Meanwhile, the big-business media has been running articles asserting the dangers in coal mining are “inherent” to the industry and that a certain number of on-the-job fatalities, which have declined compared to decades ago, are unavoidable. A January 5 Wall Street Journal editorial stated, “Thanks to huge and steady investments in mine safety and technology, coal mining fatalities now average only about 30 a year—down from 1,000 a year in the first half of the 20th century. Injuries have been cut to 4,000 a year from 60,000.” Wayne Atwell, a metals and mining analyst with Morgan Stanley, told the Journal, “Coal mining, by its nature, is extremely dangerous.”  
UMWA at Sago investigation
At the same time, the coal bosses are going out of their way to prevent union involvement in enforcing safety on the job. In a January 18 statement opposing UMWA participation in the Sago investigation, ICG asserted that the union had “ulterior motives,” and was seeking to “exploit the tragedy…for their own purposes in an effort to revive organizing efforts that have floundered for more than a decade,” and has “no familiarity or knowledge of the Sago Mine that will benefit the investigation.”

One mine foreman refused to testify in front of the UMWA representatives, whom government officials then kicked out of the room. The interviews then continued without UMWA or company representatives being present. West Virginia governor Joseph Manchin said his office had stepped in after ICG objected to the union’s presence and that he backed the exclusion of both the UMWA and the company from the interviews.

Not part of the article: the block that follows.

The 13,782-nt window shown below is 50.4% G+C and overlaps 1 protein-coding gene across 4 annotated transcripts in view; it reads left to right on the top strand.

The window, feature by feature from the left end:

“Miners at the Sago mine have a right to designate the UMWA as their representative, and the union has a right to participate in the investigation,” UMWA president Cecil Roberts said in a January 18 news release. He pointed out that the first thing ICG did was to try to find out the names of the miners who designated the UMWA as their representative. “The truth is that when it comes to safety, we represent every miner in America and Canada whether he or she chooses to pay dues to this union or not,” Roberts told the Charleston Gazette.

Many working people agree. Dell Maynard, who works at the union-organized Guyan surface mine, owned by Arclight and Arch Minerals outside Logan, West Virginia, told the Militant that he was glad to hear that some miners had asked the UMWA to represent them in the hearings. “Right now is a good time for the rebirth of the union. At a union mine, a union rep goes with inspectors, labor is there, stuff doesn’t get overlooked.”

UMWA officials and other working people point out that it took 11 hours after the Sago explosion for rescue teams to enter the mine, while a timely response could have saved the men who perished there. “Mine operators rely on rescue teams that are as much as two hours away, which union officials say is too far,” reported the January 22 Washington Post.

UMWA communications director Phil Smith told the Militant that both the Sago and Melville mines were organized by the union about 20 years ago. The companies then punched holes in different locations of these coal seams and reopened them nonunion, he said. “With the latest mine disasters, a lot more miners are increasingly concerned with the safety conditions in the mines,” Smith said. “We are seeing more interest in the union.”

“The union is an absolute necessity now, not a luxury,” said Tom Samek, treasurer of UMWA Local 6290 in Nemacolin, Pennsylvania. “It is obvious that the state and federal agencies aren’t doing their job mandated by law. No one else is going to stand up for safety of the miners. This is a good time to organize the union.”

Tony Lane and Jay Ressler are coal miners in southwestern Pennsylvania and members of the UMWA. Paul Mailhot contributed to this article.